Name That Bridge! Can You Identify These 7 Thames Bridges?

By M@ Last edited 18 months ago
Name That Bridge! Can You Identify These 7 Thames Bridges?
The underside of a large iron bridge with lots of criss-cross
Image of Blackfriars rail bridge, by Londonist

Did you know that there are more than 200 bridges over the River Thames?

We tend to only think of the big ones in central London, but the mighty Thames has many other spans upstream. In his book, Thames Bridges, David C Ramzan explores all 200 of them, delving into their remarkable histories.

For a bit of fun, David has set a little puzzle below. Can you name all seven of these lesser-known Thames bridges? Five fall within the Greater London area and two are in the Home Counties. Answers below.

Bridge quiz

1. The wrought-iron, three-span bow-string girder railway bridge below was named after a Thames riverside settlement, which was first recorded in the Domesday Book with a name like the Swiss capital.

A triple-arched bridge across a river, in black and white
Image public domain

2. On the south bank near this reinforced concrete three arch built bridge, you will find a stone marking one end of the course of the annual Boat Races between the Universities of Oxford and Cambridge.

A black and white image of a three-span bridge over water
Image public domain

3. Originally named King Edward VII Bridge, this granite-built river crossing replaced an earlier toll bridge, its gate taken down by the local people and paraded around the adjacent green after tolls were abolished in 1873.

A three arch stone bridge reflects in the river
Image by David Ramzan

4. Made up of three reinforced-concrete arches, supported on concrete river piers, the bridge was designed by the architect Maxwell Ayrton, who also worked on the design of the old Wembley Stadium.

Three arches of a white stone bridge over the Thames
Image by David Ramzan

5. The five-arch bridge, constructed in Portland Stone, was built close to the site where kings were once seated on a great stone during their coronation.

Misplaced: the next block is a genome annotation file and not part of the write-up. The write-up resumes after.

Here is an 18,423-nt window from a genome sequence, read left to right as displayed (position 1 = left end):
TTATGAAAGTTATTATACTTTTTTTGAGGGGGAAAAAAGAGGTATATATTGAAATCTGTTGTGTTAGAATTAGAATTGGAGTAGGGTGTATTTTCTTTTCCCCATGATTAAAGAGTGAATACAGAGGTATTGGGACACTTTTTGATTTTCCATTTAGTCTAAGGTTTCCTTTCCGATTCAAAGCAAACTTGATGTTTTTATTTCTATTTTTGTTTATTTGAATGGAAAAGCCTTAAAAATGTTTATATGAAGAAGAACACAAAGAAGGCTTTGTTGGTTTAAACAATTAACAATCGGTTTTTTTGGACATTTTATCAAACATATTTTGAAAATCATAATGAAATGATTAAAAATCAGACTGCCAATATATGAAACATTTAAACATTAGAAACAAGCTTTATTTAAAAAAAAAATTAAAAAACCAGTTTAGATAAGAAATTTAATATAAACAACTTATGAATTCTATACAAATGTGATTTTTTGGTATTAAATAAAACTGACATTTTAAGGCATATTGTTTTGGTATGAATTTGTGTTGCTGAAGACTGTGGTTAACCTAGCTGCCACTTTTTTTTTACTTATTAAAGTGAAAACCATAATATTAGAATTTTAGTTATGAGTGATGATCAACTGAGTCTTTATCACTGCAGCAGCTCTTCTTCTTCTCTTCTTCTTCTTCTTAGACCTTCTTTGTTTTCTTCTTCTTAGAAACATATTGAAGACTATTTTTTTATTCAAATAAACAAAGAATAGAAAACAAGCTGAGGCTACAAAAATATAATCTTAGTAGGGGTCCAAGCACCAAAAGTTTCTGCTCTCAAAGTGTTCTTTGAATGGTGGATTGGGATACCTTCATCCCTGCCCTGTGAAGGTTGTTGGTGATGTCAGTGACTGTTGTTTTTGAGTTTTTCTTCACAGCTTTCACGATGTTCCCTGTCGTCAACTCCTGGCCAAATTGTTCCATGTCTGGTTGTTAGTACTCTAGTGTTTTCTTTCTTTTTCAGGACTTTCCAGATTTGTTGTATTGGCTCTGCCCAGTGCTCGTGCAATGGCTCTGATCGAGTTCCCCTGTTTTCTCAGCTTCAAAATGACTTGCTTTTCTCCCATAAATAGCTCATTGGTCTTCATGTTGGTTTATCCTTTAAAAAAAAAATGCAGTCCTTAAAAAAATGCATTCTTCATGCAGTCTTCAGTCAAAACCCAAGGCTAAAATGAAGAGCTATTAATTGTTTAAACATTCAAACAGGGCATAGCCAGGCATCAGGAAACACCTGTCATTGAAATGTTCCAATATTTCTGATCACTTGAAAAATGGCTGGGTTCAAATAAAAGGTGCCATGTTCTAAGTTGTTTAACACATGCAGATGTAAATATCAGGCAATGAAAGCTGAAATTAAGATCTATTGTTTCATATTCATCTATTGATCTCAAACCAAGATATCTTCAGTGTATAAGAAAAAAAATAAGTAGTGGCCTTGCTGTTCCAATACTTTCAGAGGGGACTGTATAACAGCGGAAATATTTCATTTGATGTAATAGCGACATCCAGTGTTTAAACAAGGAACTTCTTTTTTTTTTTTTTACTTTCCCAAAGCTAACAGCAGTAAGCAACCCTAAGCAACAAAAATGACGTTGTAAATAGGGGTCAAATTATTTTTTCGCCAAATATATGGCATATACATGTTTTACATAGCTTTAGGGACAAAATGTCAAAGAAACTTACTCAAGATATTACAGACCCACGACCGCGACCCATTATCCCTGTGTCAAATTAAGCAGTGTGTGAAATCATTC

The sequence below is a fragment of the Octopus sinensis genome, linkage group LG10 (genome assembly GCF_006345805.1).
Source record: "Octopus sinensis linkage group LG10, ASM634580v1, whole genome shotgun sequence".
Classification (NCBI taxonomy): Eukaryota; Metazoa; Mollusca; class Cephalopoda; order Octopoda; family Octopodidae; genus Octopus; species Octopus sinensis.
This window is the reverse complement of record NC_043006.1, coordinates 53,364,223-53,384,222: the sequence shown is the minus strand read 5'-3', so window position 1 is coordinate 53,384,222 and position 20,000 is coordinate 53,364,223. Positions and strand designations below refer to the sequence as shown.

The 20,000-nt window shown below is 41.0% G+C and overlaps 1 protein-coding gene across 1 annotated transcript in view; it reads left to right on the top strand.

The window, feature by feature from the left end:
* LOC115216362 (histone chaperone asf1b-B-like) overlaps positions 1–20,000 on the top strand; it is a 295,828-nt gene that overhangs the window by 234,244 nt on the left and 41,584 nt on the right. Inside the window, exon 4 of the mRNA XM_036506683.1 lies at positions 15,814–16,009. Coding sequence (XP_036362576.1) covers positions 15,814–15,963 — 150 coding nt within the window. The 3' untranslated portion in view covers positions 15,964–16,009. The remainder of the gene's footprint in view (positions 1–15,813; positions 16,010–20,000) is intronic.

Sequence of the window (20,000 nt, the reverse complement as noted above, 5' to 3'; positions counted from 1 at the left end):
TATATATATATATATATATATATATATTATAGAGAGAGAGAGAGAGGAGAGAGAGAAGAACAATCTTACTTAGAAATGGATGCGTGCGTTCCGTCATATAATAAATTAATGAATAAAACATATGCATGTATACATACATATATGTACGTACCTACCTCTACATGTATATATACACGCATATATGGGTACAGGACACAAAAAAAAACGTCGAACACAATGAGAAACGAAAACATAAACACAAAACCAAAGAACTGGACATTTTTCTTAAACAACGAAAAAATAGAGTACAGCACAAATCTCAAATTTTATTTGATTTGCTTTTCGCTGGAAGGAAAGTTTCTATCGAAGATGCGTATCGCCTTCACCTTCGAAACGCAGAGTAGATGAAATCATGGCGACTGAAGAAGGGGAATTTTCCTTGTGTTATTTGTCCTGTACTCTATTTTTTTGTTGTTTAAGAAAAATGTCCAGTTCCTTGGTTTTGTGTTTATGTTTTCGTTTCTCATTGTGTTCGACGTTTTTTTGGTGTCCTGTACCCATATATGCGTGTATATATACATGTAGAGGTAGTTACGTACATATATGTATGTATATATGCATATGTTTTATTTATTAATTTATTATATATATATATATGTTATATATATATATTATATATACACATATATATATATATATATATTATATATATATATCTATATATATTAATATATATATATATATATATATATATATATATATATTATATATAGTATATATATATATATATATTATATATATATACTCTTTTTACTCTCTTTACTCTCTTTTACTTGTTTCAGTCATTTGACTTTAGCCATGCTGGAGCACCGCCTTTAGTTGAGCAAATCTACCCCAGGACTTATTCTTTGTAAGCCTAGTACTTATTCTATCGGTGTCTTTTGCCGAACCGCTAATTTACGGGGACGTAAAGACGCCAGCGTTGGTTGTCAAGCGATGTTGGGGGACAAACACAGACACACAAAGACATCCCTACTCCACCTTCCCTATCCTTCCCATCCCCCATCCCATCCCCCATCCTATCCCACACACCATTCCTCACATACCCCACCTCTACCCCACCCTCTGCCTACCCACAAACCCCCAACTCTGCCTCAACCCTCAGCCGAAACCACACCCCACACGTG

A very old black and white photograph showing people crossing a bridge towards a town with a prominent church
Image public domain

6. When this bridge was erected in the late 1700s, through a design miscalculation, the Purbeck Stone seven-arch crossing failed to reach the Surrey bank, and the county was required to pay the extra costs to complete an extension.

A five-arch bridge reflects in the river in a black and white photo. Some small boats are in the foreground
Image public domain

7. Delayed in its building by the second world war, and then by the death of its architect Sir Edwin Lutyens, the single span bridge, supported by 18 encased steel arches, was eventually opened to traffic in 1960, downstream from where King John placed his seal on the Magna Carta.

A large single-span bridge crosses the river. Buildings are seen on the left bank
Image by David Ramzan


1. Barnes Railway Bridge
2. Chiswick Road Bridge
3. Kew Road Bridge
4. Twickenham Road Bridge
5. Kingston Road Bridge
6. Chertsey Road Bridge
7. Runnymede Road Bridge

To learn more about the Thames bridges, from those near the source down to the QEII bridge at Dartford, get hold of Thames Bridges by David C Ramzan, published by Amberley. Buy direct from the publisher, on Amazon or via your local bookshop.

Last Updated 14 April 2022